If you are going to realize full market value for your home, you should know some of the pitfalls involved. Even experienced vendors are not immune!
Failing to Showcase Your Home.
The first five minutes are critical in selling your home. Buyers look for homes, not houses, and they buy a home they could move right in to! So if you fail to keep your home clean and free of clutter, and neglect those repairs, your buyers will see your home to be of lower value than is really is. Buyers are often poor judges of the cost of repairs, and usually build in a large margin for error when offering on such a property. Sellers are usually better off doing the work themselves ahead of time. If you were selling a car, you would clean the car thoroughly, touch up any scratches and have the repairs done. If you want top price for your house, you must do the same.
Pricing Your Home Too High.
Everyone selling a house wants to realize as much money as possible from the sale of their home. But a listing that is priced too high often nets the seller less than the fair market value! If your home is not priced competitively, buyers will think it is out of their price range and not even appear for a showing! The result is increased time on the market, and even when the price is eventually lowered, buyers are wary because “nobody wants to buy a house that nobody else wants”. The result can be disastrously lower offers.
Choosing the Wrong Realtor for You.
Your most important task as a seller is to find the right Realtor for you. It may be the most important decision you make in the sale of your house. The right Realtor will represent your best interests in all aspects of the sale, and work with a vast range of resources to find committed buyers and help you sell your house for its full market value. You need to find a committed and knowledgeable realtor who will listen to your needs and work with you every step of the way.
Mistaking ‘Lookers’ for ‘Buyers’.
For Sale by Owners can at first get more activity than houses listed with an agent. Realtors will only bring serious qualified buyers, and these will be fewer than if you open your front door to everyone who walks down the street. A qualified buyer is one who is ready, willing and able to buy your home. Many potential buyers may have a house to sell first, or may need to save some more, or may have credit that needs fixing. When everything is in place, that’s when they go out looking with a Realtor.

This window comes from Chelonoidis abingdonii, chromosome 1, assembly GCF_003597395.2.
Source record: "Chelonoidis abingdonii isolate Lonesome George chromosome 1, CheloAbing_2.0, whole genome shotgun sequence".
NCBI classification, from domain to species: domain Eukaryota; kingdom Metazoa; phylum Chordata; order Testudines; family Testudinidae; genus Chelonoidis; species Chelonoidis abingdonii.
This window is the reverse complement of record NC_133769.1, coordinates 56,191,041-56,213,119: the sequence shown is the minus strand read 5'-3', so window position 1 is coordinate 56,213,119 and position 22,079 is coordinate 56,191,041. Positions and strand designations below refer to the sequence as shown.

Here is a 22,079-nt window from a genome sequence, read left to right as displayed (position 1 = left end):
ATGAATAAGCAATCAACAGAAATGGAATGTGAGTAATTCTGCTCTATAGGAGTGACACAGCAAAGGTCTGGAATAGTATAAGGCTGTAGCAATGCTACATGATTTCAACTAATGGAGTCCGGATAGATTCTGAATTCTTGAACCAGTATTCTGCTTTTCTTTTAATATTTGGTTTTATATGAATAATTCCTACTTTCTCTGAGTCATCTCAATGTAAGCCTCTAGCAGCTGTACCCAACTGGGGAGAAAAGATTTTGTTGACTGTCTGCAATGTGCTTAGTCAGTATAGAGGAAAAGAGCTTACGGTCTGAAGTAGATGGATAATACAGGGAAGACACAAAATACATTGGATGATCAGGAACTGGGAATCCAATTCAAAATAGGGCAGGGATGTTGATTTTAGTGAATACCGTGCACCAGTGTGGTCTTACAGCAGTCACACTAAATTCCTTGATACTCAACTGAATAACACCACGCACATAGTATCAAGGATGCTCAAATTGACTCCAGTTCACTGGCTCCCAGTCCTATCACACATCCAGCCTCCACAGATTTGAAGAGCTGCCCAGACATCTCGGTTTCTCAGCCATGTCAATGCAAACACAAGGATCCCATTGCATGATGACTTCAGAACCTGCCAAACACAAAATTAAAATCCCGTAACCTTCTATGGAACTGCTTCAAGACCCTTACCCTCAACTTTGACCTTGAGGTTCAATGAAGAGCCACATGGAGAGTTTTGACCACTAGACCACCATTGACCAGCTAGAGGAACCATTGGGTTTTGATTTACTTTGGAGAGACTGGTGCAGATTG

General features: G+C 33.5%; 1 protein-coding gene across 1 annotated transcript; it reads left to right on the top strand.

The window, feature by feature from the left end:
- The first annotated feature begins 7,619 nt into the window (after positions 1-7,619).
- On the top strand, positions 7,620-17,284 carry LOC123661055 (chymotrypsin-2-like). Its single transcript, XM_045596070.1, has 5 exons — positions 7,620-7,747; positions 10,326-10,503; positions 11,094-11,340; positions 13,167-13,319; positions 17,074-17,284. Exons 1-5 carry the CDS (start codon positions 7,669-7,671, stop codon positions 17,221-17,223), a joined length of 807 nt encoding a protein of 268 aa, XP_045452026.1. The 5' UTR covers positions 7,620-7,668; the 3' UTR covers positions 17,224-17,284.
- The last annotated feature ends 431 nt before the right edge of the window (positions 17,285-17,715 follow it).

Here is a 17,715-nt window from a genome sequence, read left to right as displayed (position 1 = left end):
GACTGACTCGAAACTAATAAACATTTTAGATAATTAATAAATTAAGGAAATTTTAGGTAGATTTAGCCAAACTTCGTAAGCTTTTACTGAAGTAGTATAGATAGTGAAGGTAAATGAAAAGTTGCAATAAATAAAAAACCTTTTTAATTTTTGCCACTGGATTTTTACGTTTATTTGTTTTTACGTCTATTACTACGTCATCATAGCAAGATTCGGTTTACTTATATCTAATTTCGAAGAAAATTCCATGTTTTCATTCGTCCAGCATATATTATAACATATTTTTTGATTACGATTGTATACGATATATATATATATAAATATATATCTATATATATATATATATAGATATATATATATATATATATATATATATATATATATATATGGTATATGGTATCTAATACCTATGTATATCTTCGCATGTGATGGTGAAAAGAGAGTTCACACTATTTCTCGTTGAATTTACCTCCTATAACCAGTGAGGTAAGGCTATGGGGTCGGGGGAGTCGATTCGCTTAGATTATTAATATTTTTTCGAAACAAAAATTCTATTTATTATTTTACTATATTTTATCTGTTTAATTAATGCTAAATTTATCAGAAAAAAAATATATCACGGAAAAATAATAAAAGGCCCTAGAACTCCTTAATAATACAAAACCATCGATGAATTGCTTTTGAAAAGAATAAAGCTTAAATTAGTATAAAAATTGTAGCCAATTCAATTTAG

Not Vacating Your Home During Showings.
Buying a home is an emotional decision. People like to try on a house and see if it is comfortable for them. It’s difficult to do that if you follow them around pointing out every improvement that you have made. It may even have the opposite effect by making them feel like they are intruding on your private space. Buyers will feel more comfortable asking questions without you at home.
Not Knowing Your Rights and Obligations.
Real Estate law is extensive and complex. The contract for sale is a legally binding document. An improperly written contract can cause the sale to fall through, or costs you thousands of dollars in repairs, inspections, and remedies for items included or excluded in the offer. You must be certain which repairs and closing costs you are responsible for.
Confusing a Bank Mortgage Appraisal or Property Assessment with the Market Value of your Home.
An appraisal or an assessment is an opinion for a certain purpose. If a lender wants to lend you money, they are motivated to have the appraisal come in high. Ask your Realtor to provide you with all the current market data in your area, then decide on your list price together.
Over-improving the home prior to selling.
Sellers often unwittingly spend thousands of dollars doing the wrong upgrades to their home prior to attempting to sell in the mistaken belief that they will recoup this cost. If you are upgrading your home for your personal enjoyment – fine. But if you are thinking of selling, you should be aware that only certain upgrades are cost effective. Always consult with your Realtor before committing to upgrading your home.
Failing to treat your first offer seriously.
Sellers often believe that the first offer received will be one of many to come. There is a tendency to hold out for a higher price. However, experienced Realtors know that the first buyer frequently ends up being the best buyer, and many, many sellers have had to accept far less money than the initial offer later in the selling process. Your home is most saleable early in the marketing period, and the amount buyers are willing to pay diminishes with the length of time a property has been on the market! Many sellers would give anything to have back that prospective buyer who made the first, and best, offer.